10mm Hi-Point Carbine

Today’s hot cartridge in an affordable gun

The Hi-Point 10mm Carbine isn’t expensive or “pretty” but it gets the job done for a reasonable price.

For the 10mm cartridge, it’s been a rocky road. The round first appeared in 1983 in the ill-fated Bren Ten pistol. Then, in 1987, about a year after the Bren Ten had disappeared, Colt revived the round in their Delta Elite. It too soon faded away.

The first commercial production of the 10mm round was by Norma of Sweden. Ballistically its performance is close to .41 Magnum numbers: 1,260 fps and energy at 704 foot-pounds. The Norma team worked on it further and in 1985 offered an even faster load approaching 1,400 foot-seconds. I once fired this one in a borrowed Colt. Awesome!

In more recent times the cartridge has seen a highly deserved resurgence. With such consumer interest in the cartridge, Hi-Point has unveiled a 10mm version of their dependable and moderately priced carbine.

The original Hi-Point carbine, in 9mm, was first made in 1995 and the simple pistol design by Tom Deeb was easily adapted to a carbine configuration. Over the years since its first introduction the Hi-Point carbine has added many neat touches in its design and the new 10mm version has them all.

This tool, supplied with the carbine, will engage everything that needs adjusting.

Philosophy 101

The carbine uses the same design philosophy as the dependable Hi-Point pistols — a lot of alloy and good steel where it matters. In this unlocked action, the weight of the internal steel breech block was increased to tame the vigorous push of the 10mm round.

The operational details are simple. There is a large handle on the left side to cycle the bolt. With an empty magazine in place, the bolt locks open and there is no external bolt release. With the magazine out, or a loaded one inserted, you just pull back slightly on the bolt and release it.

Internally, the carbine has the same counter-weight “drop-safety” as the Hi-Point pistols. The manual safety is also the same, interposing a solid bar of steel to block the sear. The external safety lever is perfectly located at the top of the hand-grip on the left side — up for safe, down to fire. The carbine is striker-fired so if you cycle the bolt, it’s cocked.

The nine-round single-column magazine is very strong and well made. The push-button release is in the usual location on the left side of the grip. The user’s manual notes with current models you should avoid after-market or older Hi-Point mags otherwise the hold-open system may be damaged.

Line It Up

The good sights are both protected by steel, the front by a ring and the rear by heavy side-wings. The tapered-post front is vertically adjustable. The aperture rear has both windage and elevation screws. Personally, I would alter the rear sight to be an open one as my old eyes have a problem with apertures.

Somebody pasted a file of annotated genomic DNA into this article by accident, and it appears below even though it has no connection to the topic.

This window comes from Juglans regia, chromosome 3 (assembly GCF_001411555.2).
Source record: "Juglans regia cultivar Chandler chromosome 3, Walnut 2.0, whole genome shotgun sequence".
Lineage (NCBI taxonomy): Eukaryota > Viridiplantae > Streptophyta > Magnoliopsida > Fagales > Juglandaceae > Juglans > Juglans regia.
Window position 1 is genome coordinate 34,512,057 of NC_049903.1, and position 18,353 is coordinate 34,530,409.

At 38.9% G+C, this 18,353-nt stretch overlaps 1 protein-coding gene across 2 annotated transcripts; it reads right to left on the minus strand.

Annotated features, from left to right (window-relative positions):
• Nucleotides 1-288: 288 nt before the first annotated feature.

One of the neat design points of the new 10mm carbine is a recoil-buffer system at the rear of the stock. This consists of a soft-surface buttplate mounted on three posts riding on heavy springs. The carbine weighs 7 lbs. so I’m not sure this is necessary but some shooters may find it a welcome addition.

There are standard rails at front and rear, top and bottom, for mounting scopes, lights, or lasers. There are many accessories available from Hi-Point, a list too long to include here. The goodies include a folding front-grip and a compensator for the muzzle.

On the Lyman electronic scale, the trigger pull of my carbine averaged 6.8 lbs. Take-up and over-travel were minimal. With some use, the pull-weight will likely settle in at around 6 lbs. For home defense or police use this is fine as the carbine is not intended to be a piece for long-range hunting.

When I was preparing to take the new carbine out to the range, I found to my dismay I had only one small box of 10mm ammo. To the rescue came SIG and Hornady. From SIG, their 180-gr. V-Crown JHP. From Hornady, the Custom 180-gr. XTP and their Critical Duty 175-gr. FlexLock.

This was my first opportunity to try the Caldwell magazine charger from Battenfeld Technologies, a truly amazing device. The insertion area at the top is totally adjustable to double-column magazines or single-stack, like this one. The designer gets high points from this user. For those with older hands and weaker fingers, it’s a marvelous help.

J.B.’s test ammo was from SIG and Hornady. Both threw 180-gr. bullets for over 600+ ft-lbs of muzzle energy.

Live Fire

I tried the 10mm carbine at 25 yards, both standing and seated with a casual rest on a shooting stick, and it performed perfectly. Groups were well-centered; off-hand they averaged around 4″. Seated, using the rest, it turned in one nice little 3″ group. The sights needed no adjustment.

Ejection of the fired cases is quite vigorous. You’ll want to be sure no one is standing to your right side. The felt recoil was not excessive. As mentioned earlier, the weight helps and I’m sure the neat spring-loaded buttplate is also a factor.

If Tom Deeb were still living (he left us in 2016), he could be proud of this recent application of his original design. The carbine lists for just under $400 but you’ll probably find it “on the street” for less. Other makers are doing 10mm carbines in this style but Hi-Point did it first, and did it well.




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